Both comprehensive and annual reviews of the materiality analysis are conducted in four steps: identify, assess, validate, implement.

Steps in the materiality assessment process

Steps in the materiality assessment process (graphic)


We complete a comprehensive analysis every three to five years to identify the material sustainability topics that could be relevant for Covestro and compile an extensive list of topics from internal and external sources. As a minimum, the external sources contain the matters proposed in ESRS 1 “General Requirements, Appendix A Application Requirements.” Other sources comprise professional experts and internal representatives of relevant stakeholder groups or other external sources. Potential material sustainability topics are identified on the basis of the business model and Group strategy described in the Company Profile. At the annual review, we assess the previous year’s material issues using an abridged process and adapt them or add new issues.


For both the comprehensive materiality assessment and annual reviews, experts from various relevant expert functions assess the material sustainability topics for their relevance to Covestro and potential impacts on people and the environment. This process takes feedback and opinions of external and internal stakeholders into account. To assess the sustainability topics material to Covestro, we apply the two dimensions of materiality: “impacts on people and the environment” and “financial materiality.”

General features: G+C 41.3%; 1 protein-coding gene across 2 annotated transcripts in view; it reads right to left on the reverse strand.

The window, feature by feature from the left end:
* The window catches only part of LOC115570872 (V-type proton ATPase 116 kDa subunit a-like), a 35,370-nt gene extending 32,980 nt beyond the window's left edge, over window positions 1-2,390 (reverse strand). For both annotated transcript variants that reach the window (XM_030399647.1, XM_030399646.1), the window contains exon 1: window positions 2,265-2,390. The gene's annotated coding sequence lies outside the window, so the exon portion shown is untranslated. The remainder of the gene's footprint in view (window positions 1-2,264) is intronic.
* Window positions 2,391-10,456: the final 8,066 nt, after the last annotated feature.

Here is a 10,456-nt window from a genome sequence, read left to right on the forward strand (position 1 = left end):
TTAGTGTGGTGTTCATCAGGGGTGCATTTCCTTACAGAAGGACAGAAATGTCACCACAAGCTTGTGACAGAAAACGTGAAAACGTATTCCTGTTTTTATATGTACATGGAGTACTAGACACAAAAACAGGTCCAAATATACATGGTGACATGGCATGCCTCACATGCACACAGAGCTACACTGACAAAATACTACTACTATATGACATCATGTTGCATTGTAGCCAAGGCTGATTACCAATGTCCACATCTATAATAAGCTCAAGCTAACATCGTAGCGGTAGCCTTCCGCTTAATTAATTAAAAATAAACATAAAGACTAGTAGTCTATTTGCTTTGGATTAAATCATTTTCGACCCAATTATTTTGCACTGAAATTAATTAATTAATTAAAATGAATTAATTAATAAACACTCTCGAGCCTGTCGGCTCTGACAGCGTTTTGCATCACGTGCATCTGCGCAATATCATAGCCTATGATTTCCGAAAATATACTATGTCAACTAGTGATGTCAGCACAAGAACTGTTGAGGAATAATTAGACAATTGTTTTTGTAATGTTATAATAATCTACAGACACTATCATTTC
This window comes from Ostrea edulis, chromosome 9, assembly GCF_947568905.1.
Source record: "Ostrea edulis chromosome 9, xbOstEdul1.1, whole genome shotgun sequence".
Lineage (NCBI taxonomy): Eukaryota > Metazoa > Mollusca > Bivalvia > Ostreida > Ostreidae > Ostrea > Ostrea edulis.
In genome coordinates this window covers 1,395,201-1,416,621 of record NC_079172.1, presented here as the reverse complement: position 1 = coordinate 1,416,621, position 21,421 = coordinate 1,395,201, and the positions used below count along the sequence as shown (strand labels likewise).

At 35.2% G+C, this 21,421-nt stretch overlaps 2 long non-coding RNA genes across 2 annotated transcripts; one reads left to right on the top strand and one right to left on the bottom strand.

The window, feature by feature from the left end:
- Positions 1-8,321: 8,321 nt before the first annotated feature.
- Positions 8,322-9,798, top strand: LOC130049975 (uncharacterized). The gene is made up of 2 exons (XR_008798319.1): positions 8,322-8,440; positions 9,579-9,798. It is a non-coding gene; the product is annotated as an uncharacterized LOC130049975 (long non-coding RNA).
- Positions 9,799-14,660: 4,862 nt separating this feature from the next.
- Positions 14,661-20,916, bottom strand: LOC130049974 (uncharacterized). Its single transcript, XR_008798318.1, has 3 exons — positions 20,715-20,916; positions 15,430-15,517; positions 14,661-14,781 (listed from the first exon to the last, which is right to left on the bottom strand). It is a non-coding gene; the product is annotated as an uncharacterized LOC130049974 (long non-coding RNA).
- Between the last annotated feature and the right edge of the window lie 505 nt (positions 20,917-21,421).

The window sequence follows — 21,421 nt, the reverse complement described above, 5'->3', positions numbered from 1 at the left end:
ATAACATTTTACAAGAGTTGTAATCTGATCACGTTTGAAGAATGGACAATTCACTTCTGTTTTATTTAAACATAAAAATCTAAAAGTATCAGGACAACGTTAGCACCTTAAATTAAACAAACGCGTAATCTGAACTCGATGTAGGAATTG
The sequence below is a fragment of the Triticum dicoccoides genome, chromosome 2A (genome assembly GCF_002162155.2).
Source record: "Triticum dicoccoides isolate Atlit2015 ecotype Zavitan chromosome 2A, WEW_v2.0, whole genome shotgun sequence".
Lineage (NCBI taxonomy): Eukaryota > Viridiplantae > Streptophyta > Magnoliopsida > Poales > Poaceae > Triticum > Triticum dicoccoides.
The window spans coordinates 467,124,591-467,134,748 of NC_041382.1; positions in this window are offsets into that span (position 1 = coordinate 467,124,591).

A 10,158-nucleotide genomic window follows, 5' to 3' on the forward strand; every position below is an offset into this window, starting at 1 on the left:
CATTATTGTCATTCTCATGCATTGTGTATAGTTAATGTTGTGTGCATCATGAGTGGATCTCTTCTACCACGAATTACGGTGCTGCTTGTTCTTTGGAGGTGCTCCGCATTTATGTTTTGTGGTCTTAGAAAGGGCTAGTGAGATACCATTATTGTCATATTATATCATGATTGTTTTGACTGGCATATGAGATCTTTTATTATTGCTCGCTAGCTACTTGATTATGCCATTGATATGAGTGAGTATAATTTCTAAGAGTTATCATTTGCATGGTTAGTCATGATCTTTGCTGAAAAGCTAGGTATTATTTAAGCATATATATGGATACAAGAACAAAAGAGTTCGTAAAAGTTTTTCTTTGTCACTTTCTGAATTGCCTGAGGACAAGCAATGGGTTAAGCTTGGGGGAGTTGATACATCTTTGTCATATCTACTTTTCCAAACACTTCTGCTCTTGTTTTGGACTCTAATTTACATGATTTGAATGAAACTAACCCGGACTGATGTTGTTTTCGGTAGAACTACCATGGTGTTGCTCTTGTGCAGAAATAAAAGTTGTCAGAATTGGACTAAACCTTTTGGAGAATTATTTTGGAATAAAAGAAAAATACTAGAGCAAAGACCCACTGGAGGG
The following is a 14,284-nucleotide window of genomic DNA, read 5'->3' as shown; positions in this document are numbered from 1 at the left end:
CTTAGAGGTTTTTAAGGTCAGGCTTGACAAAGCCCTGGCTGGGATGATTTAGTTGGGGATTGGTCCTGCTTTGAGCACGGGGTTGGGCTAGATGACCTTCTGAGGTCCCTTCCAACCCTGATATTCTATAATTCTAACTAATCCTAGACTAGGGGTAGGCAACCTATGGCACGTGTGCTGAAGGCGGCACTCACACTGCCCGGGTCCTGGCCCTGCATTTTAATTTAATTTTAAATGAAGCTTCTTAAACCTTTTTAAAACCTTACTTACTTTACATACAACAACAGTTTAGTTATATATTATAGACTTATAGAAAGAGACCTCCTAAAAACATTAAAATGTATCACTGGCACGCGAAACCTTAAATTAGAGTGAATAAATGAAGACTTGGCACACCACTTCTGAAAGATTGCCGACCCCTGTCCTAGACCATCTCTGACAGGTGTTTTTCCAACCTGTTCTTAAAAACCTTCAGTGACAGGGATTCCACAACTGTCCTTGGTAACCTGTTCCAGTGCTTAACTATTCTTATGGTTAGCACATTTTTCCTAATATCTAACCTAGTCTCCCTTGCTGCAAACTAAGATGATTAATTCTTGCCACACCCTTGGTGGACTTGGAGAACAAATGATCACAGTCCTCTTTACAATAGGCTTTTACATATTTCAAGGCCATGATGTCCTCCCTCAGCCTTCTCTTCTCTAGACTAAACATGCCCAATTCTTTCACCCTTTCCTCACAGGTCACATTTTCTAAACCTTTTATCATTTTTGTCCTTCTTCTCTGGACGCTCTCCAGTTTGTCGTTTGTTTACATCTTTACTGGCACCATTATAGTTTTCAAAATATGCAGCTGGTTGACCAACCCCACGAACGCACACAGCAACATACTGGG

The impacts on people and the environment also refer to impacts relating to environmental, social, and governance aspects. To determine the impacts of a topic on the environment and people, including human rights, the first step is to determine where – based on the information available to the professional experts – they could occur along the value chain, how they could be linked to Covestro’s business activities, business model, and/or products, and which stakeholder group could be impacted. This is followed by an assessment of actual or potential, positive or negative impacts on the basis of severity and likelihood of the impact. Severity is measured according to the criteria of scale, scope, and irremediability of the impacts. The assessment also takes into account the extent to which it must be expected that the impact of the respective topics will change over short-, medium-, or long-term time horizons. Topics whose impacts on people and the environment are rated at least medium on a scale from very low to very high are considered material.